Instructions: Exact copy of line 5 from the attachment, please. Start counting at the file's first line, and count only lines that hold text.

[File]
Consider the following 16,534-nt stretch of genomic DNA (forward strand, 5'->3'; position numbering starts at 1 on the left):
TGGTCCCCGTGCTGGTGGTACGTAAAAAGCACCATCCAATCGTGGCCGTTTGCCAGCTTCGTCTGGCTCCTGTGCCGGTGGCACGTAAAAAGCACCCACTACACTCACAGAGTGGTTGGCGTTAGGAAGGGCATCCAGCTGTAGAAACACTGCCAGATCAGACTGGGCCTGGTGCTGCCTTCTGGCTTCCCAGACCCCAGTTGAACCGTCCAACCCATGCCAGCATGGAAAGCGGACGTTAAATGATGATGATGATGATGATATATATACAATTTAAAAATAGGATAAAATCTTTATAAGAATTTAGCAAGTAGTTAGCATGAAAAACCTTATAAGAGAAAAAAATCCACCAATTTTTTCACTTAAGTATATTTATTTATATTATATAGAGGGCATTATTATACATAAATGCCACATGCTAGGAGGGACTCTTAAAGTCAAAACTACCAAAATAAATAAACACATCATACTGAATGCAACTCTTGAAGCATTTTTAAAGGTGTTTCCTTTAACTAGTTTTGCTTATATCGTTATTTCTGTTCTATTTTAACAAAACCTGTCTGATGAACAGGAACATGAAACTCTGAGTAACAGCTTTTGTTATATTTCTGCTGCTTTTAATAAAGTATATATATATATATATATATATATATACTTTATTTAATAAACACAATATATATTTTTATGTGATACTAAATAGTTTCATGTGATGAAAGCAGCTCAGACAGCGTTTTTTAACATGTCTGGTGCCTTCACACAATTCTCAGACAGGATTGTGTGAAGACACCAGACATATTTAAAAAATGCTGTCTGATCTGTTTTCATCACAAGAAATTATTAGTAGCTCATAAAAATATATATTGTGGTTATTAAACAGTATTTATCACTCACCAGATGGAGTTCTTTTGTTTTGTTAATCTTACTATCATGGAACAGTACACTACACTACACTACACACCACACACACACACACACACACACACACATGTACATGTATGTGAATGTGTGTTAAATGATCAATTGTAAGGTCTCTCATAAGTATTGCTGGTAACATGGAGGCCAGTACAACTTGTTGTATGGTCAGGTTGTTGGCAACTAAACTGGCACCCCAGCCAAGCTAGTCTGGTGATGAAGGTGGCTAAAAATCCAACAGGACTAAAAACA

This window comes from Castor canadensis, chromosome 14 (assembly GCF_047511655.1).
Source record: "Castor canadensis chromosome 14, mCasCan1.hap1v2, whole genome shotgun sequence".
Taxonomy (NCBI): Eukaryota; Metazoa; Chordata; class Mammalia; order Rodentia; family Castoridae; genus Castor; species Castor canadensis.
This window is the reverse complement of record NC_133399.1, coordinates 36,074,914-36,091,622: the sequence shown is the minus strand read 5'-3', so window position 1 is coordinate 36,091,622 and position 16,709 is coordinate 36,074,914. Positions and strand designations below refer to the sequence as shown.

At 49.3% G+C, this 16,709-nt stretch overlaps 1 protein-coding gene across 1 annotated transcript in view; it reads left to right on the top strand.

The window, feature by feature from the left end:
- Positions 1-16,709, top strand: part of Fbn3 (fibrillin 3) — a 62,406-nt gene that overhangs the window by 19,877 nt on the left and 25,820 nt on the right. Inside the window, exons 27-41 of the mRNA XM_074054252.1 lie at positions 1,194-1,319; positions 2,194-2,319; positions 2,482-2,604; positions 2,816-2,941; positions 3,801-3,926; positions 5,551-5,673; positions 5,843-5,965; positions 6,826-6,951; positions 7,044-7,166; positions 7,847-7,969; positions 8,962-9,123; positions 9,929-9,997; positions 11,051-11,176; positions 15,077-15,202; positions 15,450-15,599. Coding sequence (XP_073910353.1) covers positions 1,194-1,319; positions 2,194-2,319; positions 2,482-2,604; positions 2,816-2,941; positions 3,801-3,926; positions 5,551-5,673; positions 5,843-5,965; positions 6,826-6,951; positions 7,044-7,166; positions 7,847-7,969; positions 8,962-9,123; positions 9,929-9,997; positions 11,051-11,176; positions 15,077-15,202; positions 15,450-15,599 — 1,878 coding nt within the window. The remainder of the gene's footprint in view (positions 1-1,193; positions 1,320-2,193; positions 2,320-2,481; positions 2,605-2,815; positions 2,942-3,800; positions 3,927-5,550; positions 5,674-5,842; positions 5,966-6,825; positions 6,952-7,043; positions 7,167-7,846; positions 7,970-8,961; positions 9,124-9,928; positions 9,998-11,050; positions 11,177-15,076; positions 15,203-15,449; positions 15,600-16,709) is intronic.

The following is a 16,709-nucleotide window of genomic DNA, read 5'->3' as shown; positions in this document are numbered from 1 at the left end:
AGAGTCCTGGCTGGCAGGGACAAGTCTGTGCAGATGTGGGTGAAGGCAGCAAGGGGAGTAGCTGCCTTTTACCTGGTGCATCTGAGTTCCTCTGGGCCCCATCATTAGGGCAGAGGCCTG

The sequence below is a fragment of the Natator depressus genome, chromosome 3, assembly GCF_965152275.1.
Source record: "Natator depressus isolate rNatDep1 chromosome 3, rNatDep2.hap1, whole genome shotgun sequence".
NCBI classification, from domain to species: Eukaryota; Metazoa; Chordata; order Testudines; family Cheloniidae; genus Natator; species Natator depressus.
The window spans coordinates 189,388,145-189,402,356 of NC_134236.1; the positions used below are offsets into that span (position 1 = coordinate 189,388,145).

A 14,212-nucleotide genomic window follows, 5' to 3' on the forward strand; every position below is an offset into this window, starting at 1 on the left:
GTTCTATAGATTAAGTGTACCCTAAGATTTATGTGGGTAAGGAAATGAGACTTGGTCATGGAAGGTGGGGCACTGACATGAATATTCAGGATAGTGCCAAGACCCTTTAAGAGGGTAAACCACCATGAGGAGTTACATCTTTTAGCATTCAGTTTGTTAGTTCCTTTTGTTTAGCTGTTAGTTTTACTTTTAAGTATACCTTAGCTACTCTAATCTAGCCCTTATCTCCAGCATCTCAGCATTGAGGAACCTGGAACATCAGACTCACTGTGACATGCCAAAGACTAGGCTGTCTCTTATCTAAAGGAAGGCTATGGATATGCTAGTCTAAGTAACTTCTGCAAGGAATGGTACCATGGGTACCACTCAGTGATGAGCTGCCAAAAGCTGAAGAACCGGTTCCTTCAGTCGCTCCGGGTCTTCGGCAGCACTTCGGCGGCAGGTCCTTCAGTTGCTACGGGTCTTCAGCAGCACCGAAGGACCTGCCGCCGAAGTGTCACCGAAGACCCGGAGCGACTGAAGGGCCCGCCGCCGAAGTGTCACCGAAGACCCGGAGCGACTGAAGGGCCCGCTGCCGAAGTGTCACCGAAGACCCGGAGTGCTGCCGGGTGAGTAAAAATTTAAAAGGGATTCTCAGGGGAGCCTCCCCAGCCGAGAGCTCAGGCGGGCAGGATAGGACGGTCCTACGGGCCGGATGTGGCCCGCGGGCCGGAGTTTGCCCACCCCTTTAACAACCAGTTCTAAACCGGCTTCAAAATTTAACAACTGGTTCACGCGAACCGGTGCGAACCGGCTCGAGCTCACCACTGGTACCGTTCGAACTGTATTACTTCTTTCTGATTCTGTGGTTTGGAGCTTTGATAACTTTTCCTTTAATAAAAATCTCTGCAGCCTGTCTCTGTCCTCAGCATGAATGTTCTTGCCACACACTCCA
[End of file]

Taxonomy (NCBI): Eukaryota; Metazoa; Chordata; class Mammalia; order Rodentia; family Castoridae; genus Castor; species Castor canadensis.